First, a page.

The proposed Eurobond refinancing strategy, if concluded by end of 2017, may escalate the total national debt from the current US$11.7 billion to approximately US$19.2 billion. Using 2014 GDP values, this means the total national debt in 2017, as a percentage of GDP is likely to rise from the current 47% to 68%.
However, if our estimate of GDP for 2016 is confirmed at US$21 billion, then the total national debt as a percentage of GDP is likely to rise from the current 47% to approximately 91% in 2017. Our economic performance estimates for the country for 2016 suggest likely shrink of GDP by approximately 18% relative to 2014.
Here is our analysis of the refinancing strategy: Government has announced plans to re-finance three Eurobonds totaling $2.8 billion that it issued between 2012 and 2015. The first Eurobond issued in 2012 was worth US$750 million; the second one issued in 2014 was worth US$1 billion and the last issued in 2015 was worth US$1.25 billion.
The external debt stock, minus interest, has risen to US$6.7 billion while the domestic debt is around US$3 billion. Interest on both the external and internal debt is around US$2.7 billion. Therefore the total national debt, inclusive interest, is sitting around US$11.7 billion.
What therefore will be the implications of the proposed US$2.8 billion Eurobond refinancing strategy on the total national debt?
The first implication is that if Government manages to get bond subscription of US$2.8 billion, and if this whole money gotten is used to pay off the entire Eurobond principal (i.e. US$2.8 billion), then the only liability remaining from 2012-2015 Eurobonds will be interest repayments averaging US$270 million per year up to 2026.
The second implication is that Government will not run the risk of defaulting full payments in 2022, 2024 and 2025……so provides a pseudo picture of a “good borrower”, who “deserves more loans” and on this premise, Government plans to borrow another US$3 billion with a longer repayment period.This means the total debt, without interest, consequent to the refinancing strategy will be US$5.8 billion. This debt will accrue between US$4.5-5.5 billion interest by 2030 to 2035. In a nutshell, including interest, the proposed refinancing will cost Zambians not less than US$10.3 billion by maturity time (10-15 years).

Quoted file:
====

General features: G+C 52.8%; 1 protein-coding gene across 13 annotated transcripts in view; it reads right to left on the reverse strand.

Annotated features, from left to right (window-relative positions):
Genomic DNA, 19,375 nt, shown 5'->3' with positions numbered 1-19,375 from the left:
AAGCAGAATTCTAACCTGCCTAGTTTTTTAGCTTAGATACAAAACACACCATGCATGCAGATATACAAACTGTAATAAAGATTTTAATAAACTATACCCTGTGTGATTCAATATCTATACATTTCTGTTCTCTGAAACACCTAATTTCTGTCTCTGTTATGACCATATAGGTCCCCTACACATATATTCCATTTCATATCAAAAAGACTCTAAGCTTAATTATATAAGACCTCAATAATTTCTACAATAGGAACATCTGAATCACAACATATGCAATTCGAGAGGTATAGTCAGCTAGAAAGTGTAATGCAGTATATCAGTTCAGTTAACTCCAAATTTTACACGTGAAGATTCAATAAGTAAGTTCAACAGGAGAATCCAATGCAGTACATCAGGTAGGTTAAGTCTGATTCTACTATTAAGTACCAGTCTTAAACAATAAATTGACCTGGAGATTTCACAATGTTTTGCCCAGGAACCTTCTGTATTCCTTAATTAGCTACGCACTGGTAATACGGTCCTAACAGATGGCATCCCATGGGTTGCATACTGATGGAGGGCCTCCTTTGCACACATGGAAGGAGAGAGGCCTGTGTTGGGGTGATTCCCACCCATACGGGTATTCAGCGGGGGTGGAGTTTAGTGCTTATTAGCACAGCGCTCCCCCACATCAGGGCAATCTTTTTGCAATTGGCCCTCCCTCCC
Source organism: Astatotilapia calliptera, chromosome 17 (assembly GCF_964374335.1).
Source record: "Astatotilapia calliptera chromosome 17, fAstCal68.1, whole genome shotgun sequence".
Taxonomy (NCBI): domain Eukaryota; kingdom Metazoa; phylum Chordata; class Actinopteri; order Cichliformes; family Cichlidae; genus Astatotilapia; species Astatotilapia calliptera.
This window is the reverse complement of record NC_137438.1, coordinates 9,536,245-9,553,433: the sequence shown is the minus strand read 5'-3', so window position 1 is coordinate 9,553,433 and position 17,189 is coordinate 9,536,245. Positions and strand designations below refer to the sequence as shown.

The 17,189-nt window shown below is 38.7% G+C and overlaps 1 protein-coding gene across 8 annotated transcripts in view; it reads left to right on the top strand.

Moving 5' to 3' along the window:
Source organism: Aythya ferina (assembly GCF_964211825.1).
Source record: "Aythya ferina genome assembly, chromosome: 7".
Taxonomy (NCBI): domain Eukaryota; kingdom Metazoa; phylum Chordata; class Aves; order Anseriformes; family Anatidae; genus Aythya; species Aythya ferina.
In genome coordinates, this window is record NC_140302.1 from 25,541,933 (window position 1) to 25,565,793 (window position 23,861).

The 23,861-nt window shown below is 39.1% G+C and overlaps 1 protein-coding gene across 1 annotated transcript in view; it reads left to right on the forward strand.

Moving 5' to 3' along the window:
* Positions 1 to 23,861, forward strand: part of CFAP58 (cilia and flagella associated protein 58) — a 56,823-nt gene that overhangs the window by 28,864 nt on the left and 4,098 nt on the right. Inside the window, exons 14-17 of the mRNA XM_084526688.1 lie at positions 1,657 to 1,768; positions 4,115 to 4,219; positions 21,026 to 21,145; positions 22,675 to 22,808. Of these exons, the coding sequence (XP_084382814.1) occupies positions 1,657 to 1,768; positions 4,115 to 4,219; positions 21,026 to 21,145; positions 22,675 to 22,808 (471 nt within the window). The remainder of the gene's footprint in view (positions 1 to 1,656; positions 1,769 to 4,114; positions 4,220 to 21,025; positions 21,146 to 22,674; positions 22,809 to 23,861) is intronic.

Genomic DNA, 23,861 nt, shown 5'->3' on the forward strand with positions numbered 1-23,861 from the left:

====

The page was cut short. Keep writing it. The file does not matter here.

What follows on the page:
The third implication is that, if the two transactions are concluded in in 2017, the total national debt will rise from the current US$11.7 billion to approximately US$19.2 billion. Using 2014 GDP values, this means the total national debt in 2017, as a percentage of GDP will be rise from the current 47% to 68%.
However, if our estimate of GDP for 2016 is confirmed at US$21 billion, because of the approximately 18% shrink of the economy relative to 2014 as indicated above, then the total national debt as a percentage of GDP will rise from the current 47% to approximately 91% in 2017.
As we have said before, and we repeat, the best refinancing strategy for Eurobonds is the Green Party US$36 billion marijuana industrialization strategy. The rest will just worsen the situation. We need to grow the economy, and end poverty, from our own resources instead of borrowing. Borrowing is not sustainable because it will just end up enslaving our future generations.
Green Party of Zambia